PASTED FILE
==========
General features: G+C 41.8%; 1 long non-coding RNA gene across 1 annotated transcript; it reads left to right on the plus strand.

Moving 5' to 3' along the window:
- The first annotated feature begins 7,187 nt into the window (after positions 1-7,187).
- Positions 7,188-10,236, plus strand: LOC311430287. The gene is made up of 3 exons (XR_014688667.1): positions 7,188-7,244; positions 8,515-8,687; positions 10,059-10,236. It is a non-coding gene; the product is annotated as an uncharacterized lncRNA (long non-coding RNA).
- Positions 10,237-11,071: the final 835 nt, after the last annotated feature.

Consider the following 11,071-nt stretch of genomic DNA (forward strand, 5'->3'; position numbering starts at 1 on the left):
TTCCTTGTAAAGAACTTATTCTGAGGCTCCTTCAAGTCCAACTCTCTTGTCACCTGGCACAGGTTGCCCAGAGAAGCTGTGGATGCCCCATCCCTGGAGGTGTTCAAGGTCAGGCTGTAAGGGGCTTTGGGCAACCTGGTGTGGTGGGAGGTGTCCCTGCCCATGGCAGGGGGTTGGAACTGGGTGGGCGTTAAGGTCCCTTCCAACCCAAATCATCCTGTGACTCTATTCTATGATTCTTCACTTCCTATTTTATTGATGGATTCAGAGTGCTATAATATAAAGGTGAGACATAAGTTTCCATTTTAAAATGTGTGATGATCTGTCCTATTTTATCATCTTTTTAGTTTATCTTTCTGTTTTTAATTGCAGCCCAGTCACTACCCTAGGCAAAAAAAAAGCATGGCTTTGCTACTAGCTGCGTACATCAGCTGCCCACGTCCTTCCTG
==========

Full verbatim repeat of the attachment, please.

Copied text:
General features: G+C 41.8%; 1 long non-coding RNA gene across 1 annotated transcript; it reads left to right on the plus strand.

Moving 5' to 3' along the window:
- The first annotated feature begins 7,187 nt into the window (after positions 1-7,187).
- Positions 7,188-10,236, plus strand: LOC311430287. The gene is made up of 3 exons (XR_014688667.1): positions 7,188-7,244; positions 8,515-8,687; positions 10,059-10,236. It is a non-coding gene; the product is annotated as an uncharacterized lncRNA (long non-coding RNA).
- Positions 10,237-11,071: the final 835 nt, after the last annotated feature.

Consider the following 11,071-nt stretch of genomic DNA (forward strand, 5'->3'; position numbering starts at 1 on the left):
TTCCTTGTAAAGAACTTATTCTGAGGCTCCTTCAAGTCCAACTCTCTTGTCACCTGGCACAGGTTGCCCAGAGAAGCTGTGGATGCCCCATCCCTGGAGGTGTTCAAGGTCAGGCTGTAAGGGGCTTTGGGCAACCTGGTGTGGTGGGAGGTGTCCCTGCCCATGGCAGGGGGTTGGAACTGGGTGGGCGTTAAGGTCCCTTCCAACCCAAATCATCCTGTGACTCTATTCTATGATTCTTCACTTCCTATTTTATTGATGGATTCAGAGTGCTATAATATAAAGGTGAGACATAAGTTTCCATTTTAAAATGTGTGATGATCTGTCCTATTTTATCATCTTTTTAGTTTATCTTTCTGTTTTTAATTGCAGCCCAGTCACTACCCTAGGCAAAAAAAAAGCATGGCTTTGCTACTAGCTGCGTACATCAGCTGCCCACGTCCTTCCTG